Since phase 5 does not have a subdivision application that is deemed complete, there was worry from Thal that the moratorium would prevent that phase from going through city development processes. That includes site development for the system that Mountainside Inc. could be willing to pay for.

Thal, a representative for Mountainside Inc. (the development corporation in charge of Mountainside Village), suggested a quid-pro-quo with the city in which Mountainside Inc. would pay for the solution to the water pressure problem if the city then approves phase 5.

Council members did not believe that any quid-pro-quo could guarantee the appropriate system is installed, which would require an unfeasible amount of trust to be given to the developer to get the job done.

Another big sticking point centered upon the moratorium itself, and whether or not it is the appropriate thing to enact to discourage applications. Discussed was the idea of the city not enacting a moratorium and instead just stalling development-related applications.

On the surface, this alternative is more attractive for developers as development applications and applications for building permits could still be submitted to the city. In reality, however, the city would have to deny those applications (due to the water pressure issue) and developers would have to wait another year just to re-submit their applications.

The city and Mountainside Inc., therefore, agreed to implement the moratorium and “fast track” work surrounding the Mountainside Village phase 4 and 5 applications while the moratorium is in place.

“If we don’t pass the moratorium then we’re back to square one in my opinion,” said Mayor Frohlich. “To me, this (moratorium) is giving you exactly what you (Mountainside Inc.) want and working backward to wrap this thing up. It’s also helping city staff and the city not worry about any applications that are a dead-end essentially until we figure out what that end solution is.”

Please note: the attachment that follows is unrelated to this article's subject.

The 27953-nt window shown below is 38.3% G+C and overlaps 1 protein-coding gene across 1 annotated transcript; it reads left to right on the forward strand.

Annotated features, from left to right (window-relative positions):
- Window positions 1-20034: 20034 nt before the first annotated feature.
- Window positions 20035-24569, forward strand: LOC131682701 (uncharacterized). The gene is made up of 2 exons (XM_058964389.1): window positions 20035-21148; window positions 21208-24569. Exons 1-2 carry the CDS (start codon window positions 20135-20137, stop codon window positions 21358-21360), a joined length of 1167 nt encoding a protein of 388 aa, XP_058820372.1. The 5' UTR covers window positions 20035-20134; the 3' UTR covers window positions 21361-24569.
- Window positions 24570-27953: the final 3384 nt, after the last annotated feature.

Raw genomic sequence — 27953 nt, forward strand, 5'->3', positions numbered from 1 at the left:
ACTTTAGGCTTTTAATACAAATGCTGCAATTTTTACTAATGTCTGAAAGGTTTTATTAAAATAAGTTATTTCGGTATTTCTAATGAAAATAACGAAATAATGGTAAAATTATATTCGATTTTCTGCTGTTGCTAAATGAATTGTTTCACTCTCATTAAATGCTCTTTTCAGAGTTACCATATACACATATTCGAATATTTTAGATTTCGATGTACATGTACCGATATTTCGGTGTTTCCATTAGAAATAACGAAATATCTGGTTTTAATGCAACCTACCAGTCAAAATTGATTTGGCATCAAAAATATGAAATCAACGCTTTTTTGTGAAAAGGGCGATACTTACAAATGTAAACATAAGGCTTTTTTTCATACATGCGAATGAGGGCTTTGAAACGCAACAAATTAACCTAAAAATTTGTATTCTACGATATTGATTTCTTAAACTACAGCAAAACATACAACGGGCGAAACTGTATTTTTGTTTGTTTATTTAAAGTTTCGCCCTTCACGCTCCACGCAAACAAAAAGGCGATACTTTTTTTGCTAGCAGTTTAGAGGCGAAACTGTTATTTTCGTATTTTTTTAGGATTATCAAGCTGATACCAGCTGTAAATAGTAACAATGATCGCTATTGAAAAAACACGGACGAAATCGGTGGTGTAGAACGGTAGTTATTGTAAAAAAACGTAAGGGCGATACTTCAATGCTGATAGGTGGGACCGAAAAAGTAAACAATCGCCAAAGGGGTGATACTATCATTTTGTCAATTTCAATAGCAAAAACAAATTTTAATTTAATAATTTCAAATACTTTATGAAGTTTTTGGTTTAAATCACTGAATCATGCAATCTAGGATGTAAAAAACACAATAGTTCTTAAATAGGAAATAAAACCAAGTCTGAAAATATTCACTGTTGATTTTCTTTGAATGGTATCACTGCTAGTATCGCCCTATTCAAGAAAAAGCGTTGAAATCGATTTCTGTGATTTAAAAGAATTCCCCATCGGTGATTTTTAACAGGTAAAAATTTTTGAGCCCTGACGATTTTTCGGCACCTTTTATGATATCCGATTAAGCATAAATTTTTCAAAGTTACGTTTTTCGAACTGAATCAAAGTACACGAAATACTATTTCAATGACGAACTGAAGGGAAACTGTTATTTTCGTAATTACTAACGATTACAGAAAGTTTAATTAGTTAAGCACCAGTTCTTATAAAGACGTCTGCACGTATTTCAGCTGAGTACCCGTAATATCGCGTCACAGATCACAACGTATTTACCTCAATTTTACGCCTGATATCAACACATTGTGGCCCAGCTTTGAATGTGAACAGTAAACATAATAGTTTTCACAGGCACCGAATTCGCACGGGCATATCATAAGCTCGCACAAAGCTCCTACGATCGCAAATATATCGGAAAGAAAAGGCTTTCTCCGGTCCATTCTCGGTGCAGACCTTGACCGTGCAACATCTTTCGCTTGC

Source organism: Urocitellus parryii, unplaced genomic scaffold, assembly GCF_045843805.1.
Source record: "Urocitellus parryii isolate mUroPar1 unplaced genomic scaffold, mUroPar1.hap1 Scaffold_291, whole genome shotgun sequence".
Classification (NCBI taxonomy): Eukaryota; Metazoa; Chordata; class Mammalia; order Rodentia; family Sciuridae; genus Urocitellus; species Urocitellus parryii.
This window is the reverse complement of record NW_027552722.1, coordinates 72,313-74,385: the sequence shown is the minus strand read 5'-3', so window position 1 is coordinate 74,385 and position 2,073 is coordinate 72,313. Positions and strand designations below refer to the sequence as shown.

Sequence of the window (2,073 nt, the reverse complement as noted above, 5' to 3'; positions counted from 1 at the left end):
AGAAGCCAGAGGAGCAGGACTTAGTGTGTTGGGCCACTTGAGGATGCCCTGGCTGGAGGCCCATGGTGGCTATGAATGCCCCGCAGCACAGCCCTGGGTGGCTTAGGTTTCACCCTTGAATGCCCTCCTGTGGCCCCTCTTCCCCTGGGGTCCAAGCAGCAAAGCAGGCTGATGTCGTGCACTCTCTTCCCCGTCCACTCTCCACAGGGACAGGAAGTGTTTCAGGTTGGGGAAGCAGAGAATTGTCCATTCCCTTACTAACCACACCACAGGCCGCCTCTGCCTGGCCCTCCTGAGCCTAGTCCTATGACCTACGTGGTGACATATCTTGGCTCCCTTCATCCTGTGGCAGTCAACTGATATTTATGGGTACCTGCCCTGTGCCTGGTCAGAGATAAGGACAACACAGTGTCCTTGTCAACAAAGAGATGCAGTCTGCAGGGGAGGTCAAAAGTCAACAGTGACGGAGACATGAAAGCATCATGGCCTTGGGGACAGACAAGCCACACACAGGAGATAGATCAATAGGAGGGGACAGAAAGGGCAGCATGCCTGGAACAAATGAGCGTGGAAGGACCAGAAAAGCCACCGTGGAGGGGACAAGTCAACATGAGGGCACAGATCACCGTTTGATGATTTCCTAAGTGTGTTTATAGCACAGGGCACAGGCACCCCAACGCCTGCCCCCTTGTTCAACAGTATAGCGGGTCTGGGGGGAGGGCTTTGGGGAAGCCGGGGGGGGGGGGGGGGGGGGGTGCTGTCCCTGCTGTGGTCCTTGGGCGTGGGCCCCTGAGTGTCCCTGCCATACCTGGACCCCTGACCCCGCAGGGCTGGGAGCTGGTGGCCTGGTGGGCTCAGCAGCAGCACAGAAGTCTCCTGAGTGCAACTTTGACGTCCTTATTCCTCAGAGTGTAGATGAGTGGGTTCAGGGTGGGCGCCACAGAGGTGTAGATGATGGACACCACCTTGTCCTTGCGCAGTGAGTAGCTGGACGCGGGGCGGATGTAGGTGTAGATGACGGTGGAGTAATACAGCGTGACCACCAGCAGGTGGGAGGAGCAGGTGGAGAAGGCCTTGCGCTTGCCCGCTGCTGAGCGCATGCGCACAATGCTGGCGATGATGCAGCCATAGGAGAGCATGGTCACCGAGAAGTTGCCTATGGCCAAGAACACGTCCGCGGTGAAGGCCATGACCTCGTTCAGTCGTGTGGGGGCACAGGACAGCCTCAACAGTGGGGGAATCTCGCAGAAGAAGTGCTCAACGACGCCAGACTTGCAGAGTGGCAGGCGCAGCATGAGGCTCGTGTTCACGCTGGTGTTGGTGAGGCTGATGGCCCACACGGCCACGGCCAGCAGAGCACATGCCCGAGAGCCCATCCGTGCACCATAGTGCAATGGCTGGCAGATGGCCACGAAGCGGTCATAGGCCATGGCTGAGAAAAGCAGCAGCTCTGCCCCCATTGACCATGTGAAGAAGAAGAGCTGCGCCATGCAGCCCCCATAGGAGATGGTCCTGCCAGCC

“Not only does the end solution solve for your issues right now but it also solves for the upper-pressure zone issue versus piecemealing it together which frankly sounds like what we’ve been trying to do for the last 15 years,” the mayor continued.

After the agreement was reached, city attorney Heimerl walked through the changes to the originally proposed moratorium which would allow phase 4 to go forward in the city application and issuance process.

“The addition is on all new approvals of any subdivision application that have not been accepted as complete. If it has been accepted as complete then it can move forward, with no incomplete applications or building permits. That’s what the moratorium would be on, building permits and subdivision applications that have not been vetted as complete yet.

An amended ordinance to install the moratorium was then enacted by the council unanimously.

The city and Mountainside will now work together, fast-tracking work on a solution to the upper-pressure zone issue. A space on the next city council agenda is set aside for these discussions.